In addition to our grant from Wikimedia Foundation and Gifts in Kind as described above, Wikimedia UK generated funds from a range of other sources. We received individual donations of £234,760, against a £226,000 target in our proposal budget, plus £14,500 in major donor income (which is a donation from an individual of £1,000 or over). We also secured restricted grants for specific projects of £178,095 (including the final year of our Connected Heritage project and additional funding for the Innovation Fund project, both funded by the National Lottery Heritage Fund). These restricted funds contributed £16k towards unrestricted activities and additionally include £135,931 towards staff time. We were significantly above target for gift aid at £60,628 against a target of £22,125 due to staff investing time in collecting claims from previous years that weren’t previously collected.

Within expenditure, we were more or less on target in terms of our unrestricted expenditure on partnership programme costs. We invested this additional gift aid income in External Relations & Comms compared to a budget of £10k for the production of a short and engaging animation to increase engagement with our work and secure additional donations from individuals. We additionally invested in Fundraising, working with storytelling consultants to work with the whole staff team on how we tell our story to engage donors, funders and partners, and additionally with a fundraising consultant to work with the fundraising team to utilise their bid-writing expertise.

There was an increased spend on staff salaries which was in line with the increase in income from restricted funds - staff time has to be increased to support these projects. Additionally, in line with inflation, core staff received an increase in salaries (approx. 10% across the board). We also extended the Volunteer Coordinator role into a permanent part-time position.

Our annual reserves target is identified using a risk-based methodology to calculate the cost of our highest financial risk materialising; or between three to six months of operating costs (whichever is higher). At the end of 2023/24 our unrestricted reserves are within the level determined by our Board of Trustees as optimal.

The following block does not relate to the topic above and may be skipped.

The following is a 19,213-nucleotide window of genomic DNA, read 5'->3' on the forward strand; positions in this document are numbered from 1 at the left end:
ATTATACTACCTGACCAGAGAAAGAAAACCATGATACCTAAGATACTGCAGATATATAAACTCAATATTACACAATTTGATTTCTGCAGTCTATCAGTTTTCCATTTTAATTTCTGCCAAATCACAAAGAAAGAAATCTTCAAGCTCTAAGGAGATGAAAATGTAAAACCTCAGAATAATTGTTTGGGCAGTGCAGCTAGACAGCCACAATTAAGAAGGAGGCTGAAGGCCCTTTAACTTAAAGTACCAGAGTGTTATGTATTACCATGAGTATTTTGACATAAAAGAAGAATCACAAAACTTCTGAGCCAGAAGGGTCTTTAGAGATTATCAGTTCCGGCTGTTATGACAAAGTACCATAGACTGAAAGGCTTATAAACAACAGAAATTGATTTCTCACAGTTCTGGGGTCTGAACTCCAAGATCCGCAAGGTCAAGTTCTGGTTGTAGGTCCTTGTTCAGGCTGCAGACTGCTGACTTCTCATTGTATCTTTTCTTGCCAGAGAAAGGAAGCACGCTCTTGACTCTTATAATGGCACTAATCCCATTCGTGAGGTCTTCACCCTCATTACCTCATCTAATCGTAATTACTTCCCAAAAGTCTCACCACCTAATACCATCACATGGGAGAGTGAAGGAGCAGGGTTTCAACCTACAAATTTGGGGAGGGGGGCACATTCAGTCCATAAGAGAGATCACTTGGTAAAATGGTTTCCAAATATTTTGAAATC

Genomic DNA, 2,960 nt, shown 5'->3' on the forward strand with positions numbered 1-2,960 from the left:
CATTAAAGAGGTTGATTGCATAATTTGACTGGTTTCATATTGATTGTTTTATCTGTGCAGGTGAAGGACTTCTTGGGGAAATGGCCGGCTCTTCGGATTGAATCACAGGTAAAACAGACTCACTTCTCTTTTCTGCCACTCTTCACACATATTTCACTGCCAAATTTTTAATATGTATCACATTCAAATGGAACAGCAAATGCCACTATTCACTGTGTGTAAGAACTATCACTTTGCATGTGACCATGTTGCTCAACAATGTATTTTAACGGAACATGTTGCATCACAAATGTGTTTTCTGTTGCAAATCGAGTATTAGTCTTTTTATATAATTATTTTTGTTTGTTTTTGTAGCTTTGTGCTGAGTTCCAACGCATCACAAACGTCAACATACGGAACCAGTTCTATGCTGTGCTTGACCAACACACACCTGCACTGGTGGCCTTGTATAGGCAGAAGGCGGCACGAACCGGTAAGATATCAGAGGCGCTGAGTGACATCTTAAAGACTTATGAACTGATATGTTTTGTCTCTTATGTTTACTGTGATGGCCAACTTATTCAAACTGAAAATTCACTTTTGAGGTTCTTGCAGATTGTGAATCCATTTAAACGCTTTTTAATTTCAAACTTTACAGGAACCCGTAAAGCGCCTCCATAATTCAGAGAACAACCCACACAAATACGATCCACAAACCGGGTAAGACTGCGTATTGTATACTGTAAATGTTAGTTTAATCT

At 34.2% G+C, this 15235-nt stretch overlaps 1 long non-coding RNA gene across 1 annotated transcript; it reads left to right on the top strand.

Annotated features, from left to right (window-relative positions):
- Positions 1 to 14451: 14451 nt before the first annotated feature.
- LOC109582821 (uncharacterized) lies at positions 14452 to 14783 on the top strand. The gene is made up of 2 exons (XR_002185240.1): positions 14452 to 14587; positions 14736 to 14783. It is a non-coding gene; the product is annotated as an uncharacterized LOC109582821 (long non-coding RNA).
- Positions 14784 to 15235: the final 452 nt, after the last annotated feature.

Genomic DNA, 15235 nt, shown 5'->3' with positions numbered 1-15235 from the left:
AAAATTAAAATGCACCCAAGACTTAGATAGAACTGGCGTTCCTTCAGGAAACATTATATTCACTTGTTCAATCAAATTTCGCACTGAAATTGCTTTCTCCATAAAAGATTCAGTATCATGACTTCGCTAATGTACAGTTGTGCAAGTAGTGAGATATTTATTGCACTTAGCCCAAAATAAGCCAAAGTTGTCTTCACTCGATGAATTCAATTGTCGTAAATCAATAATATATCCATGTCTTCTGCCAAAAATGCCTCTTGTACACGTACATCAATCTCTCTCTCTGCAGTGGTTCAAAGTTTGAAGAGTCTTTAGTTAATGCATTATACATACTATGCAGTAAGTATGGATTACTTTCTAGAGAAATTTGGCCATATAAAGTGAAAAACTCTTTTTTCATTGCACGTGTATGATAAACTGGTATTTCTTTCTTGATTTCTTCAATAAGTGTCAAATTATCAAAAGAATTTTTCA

34. Do you have any unspent funds from the Fund?

34a. Please list the amount and currency you did not use and explain why.


34b. What are you planning to do with the underspent funds?


34c. Please provide details of hope to spend these funds.


35. Are you in compliance with the terms outlined in the fund agreement?

As required in the fund agreement, please report any deviations from your fund proposal here. Note that, among other things, any changes must be consistent with our WMF mission, must be for charitable purposes as defined in the grant agreement, and must otherwise comply with the grant agreement.

36. Are you in compliance with all applicable laws and regulations as outlined in the grant agreement?


37. Are you in compliance with provisions of the United States Internal Revenue Code (“Code”), and with relevant tax laws and regulations restricting the use of the Funds as outlined in the grant agreement? In summary, this is to confirm that the funds were used in alignment with the WMF mission and for charitable/nonprofit/educational purposes.


38. If you have additional recommendations or reflections that don’t fit into the above sections, please write them here.

We support WMF continuing to consider multi-year planning, especially for the affiliate annual grant funding. This allows for a strategic approach and planning for sustainability.

Strategically, WMUK has a particular interest in volunteer community development, and advocating for civic space. The two 2030 grants we secured in 2023, the Volunteer Supporters Network and Changemakers Toolkit, are exemplars of this. We hope to continue finding synergies and collaborations with WMF on these themes, providing movement leadership where helpful and appropriate.